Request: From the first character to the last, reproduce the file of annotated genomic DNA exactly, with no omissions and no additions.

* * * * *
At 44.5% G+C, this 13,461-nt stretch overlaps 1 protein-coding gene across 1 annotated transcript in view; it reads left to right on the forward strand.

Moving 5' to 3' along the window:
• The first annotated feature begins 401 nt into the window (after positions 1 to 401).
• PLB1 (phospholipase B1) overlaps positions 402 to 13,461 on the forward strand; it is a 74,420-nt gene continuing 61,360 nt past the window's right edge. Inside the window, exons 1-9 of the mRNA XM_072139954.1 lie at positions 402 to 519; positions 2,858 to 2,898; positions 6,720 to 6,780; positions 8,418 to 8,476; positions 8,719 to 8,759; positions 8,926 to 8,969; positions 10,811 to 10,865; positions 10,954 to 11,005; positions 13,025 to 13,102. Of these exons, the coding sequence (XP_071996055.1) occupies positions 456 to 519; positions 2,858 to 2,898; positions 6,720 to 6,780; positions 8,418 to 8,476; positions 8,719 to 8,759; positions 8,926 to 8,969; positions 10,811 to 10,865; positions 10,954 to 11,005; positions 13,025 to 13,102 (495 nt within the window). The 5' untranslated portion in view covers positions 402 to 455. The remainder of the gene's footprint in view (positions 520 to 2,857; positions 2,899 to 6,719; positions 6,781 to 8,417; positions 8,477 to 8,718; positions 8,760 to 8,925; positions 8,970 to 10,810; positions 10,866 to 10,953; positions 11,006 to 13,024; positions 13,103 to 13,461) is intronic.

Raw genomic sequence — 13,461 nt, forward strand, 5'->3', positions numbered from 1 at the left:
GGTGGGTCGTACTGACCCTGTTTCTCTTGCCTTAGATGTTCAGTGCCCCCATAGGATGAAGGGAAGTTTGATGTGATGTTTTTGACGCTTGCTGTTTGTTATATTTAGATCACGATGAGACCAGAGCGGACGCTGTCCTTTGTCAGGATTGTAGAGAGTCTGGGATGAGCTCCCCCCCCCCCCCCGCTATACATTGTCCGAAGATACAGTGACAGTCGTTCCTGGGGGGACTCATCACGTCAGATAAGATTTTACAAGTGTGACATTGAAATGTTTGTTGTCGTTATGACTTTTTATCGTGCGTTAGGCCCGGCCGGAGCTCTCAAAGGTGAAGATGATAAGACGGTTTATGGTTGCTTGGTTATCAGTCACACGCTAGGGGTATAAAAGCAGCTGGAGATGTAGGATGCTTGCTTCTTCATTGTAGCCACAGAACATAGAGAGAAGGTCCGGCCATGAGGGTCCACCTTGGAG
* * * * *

At 44.5% G+C, this 13,461-nt stretch overlaps 1 protein-coding gene across 1 annotated transcript in view; it reads left to right on the forward strand.

Moving 5' to 3' along the window:
• The first annotated feature begins 401 nt into the window (after positions 1 to 401).
• PLB1 (phospholipase B1) overlaps positions 402 to 13,461 on the forward strand; it is a 74,420-nt gene continuing 61,360 nt past the window's right edge. Inside the window, exons 1-9 of the mRNA XM_072139954.1 lie at positions 402 to 519; positions 2,858 to 2,898; positions 6,720 to 6,780; positions 8,418 to 8,476; positions 8,719 to 8,759; positions 8,926 to 8,969; positions 10,811 to 10,865; positions 10,954 to 11,005; positions 13,025 to 13,102. Of these exons, the coding sequence (XP_071996055.1) occupies positions 456 to 519; positions 2,858 to 2,898; positions 6,720 to 6,780; positions 8,418 to 8,476; positions 8,719 to 8,759; positions 8,926 to 8,969; positions 10,811 to 10,865; positions 10,954 to 11,005; positions 13,025 to 13,102 (495 nt within the window). The 5' untranslated portion in view covers positions 402 to 455. The remainder of the gene's footprint in view (positions 520 to 2,857; positions 2,899 to 6,719; positions 6,781 to 8,417; positions 8,477 to 8,718; positions 8,760 to 8,925; positions 8,970 to 10,810; positions 10,866 to 10,953; positions 11,006 to 13,024; positions 13,103 to 13,461) is intronic.

Raw genomic sequence — 13,461 nt, forward strand, 5'->3', positions numbered from 1 at the left:
GGTGGGTCGTACTGACCCTGTTTCTCTTGCCTTAGATGTTCAGTGCCCCCATAGGATGAAGGGAAGTTTGATGTGATGTTTTTGACGCTTGCTGTTTGTTATATTTAGATCACGATGAGACCAGAGCGGACGCTGTCCTTTGTCAGGATTGTAGAGAGTCTGGGATGAGCTCCCCCCCCCCCCCCGCTATACATTGTCCGAAGATACAGTGACAGTCGTTCCTGGGGGGACTCATCACGTCAGATAAGATTTTACAAGTGTGACATTGAAATGTTTGTTGTCGTTATGACTTTTTATCGTGCGTTAGGCCCGGCCGGAGCTCTCAAAGGTGAAGATGATAAGACGGTTTATGGTTGCTTGGTTATCAGTCACACGCTAGGGGTATAAAAGCAGCTGGAGATGTAGGATGCTTGCTTCTTCATTGTAGCCACAGAACATAGAGAGAAGGTCCGGCCATGAGGGTCCACCTTGGAG